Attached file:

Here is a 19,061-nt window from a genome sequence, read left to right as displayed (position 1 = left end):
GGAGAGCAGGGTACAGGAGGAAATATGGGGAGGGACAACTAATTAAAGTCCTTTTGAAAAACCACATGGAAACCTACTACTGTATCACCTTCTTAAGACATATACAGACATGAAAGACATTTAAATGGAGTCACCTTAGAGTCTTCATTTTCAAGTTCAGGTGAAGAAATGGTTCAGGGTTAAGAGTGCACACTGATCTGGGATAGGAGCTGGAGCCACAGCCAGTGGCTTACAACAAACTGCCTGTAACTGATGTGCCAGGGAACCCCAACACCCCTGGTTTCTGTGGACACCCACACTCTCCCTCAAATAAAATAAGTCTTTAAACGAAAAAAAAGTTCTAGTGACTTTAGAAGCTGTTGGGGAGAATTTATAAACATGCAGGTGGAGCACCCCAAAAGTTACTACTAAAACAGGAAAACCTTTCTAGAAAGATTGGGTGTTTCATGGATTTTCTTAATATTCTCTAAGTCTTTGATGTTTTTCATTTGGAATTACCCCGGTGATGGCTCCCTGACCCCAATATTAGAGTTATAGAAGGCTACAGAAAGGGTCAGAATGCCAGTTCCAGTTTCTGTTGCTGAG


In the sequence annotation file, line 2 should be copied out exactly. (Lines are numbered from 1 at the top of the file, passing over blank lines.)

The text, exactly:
GGAGAGCAGGGTACAGGAGGAAATATGGGGAGGGACAACTAATTAAAGTCCTTTTGAAAAACCACATGGAAACCTACTACTGTATCACCTTCTTAAGACATATACAGACATGAAAGACATTTAAATGGAGTCACCTTAGAGTCTTCATTTTCAAGTTCAGGTGAAGAAATGGTTCAGGGTTAAGAGTGCACACTGATCTGGGATAGGAGCTGGAGCCACAGCCAGTGGCTTACAACAAACTGCCTGTAACTGATGTGCCAGGGAACCCCAACACCCCTGGTTTCTGTGGACACCCACACTCTCCCTCAAATAAAATAAGTCTTTAAACGAAAAAAAAGTTCTAGTGACTTTAGAAGCTGTTGGGGAGAATTTATAAACATGCAGGTGGAGCACCCCAAAAGTTACTACTAAAACAGGAAAACCTTTCTAGAAAGATTGGGTGTTTCATGGATTTTCTTAATATTCTCTAAGTCTTTGATGTTTTTCATTTGGAATTACCCCGGTGATGGCTCCCTGACCCCAATATTAGAGTTATAGAAGGCTACAGAAAGGGTCAGAATGCCAGTTCCAGTTTCTGTTGCTGAG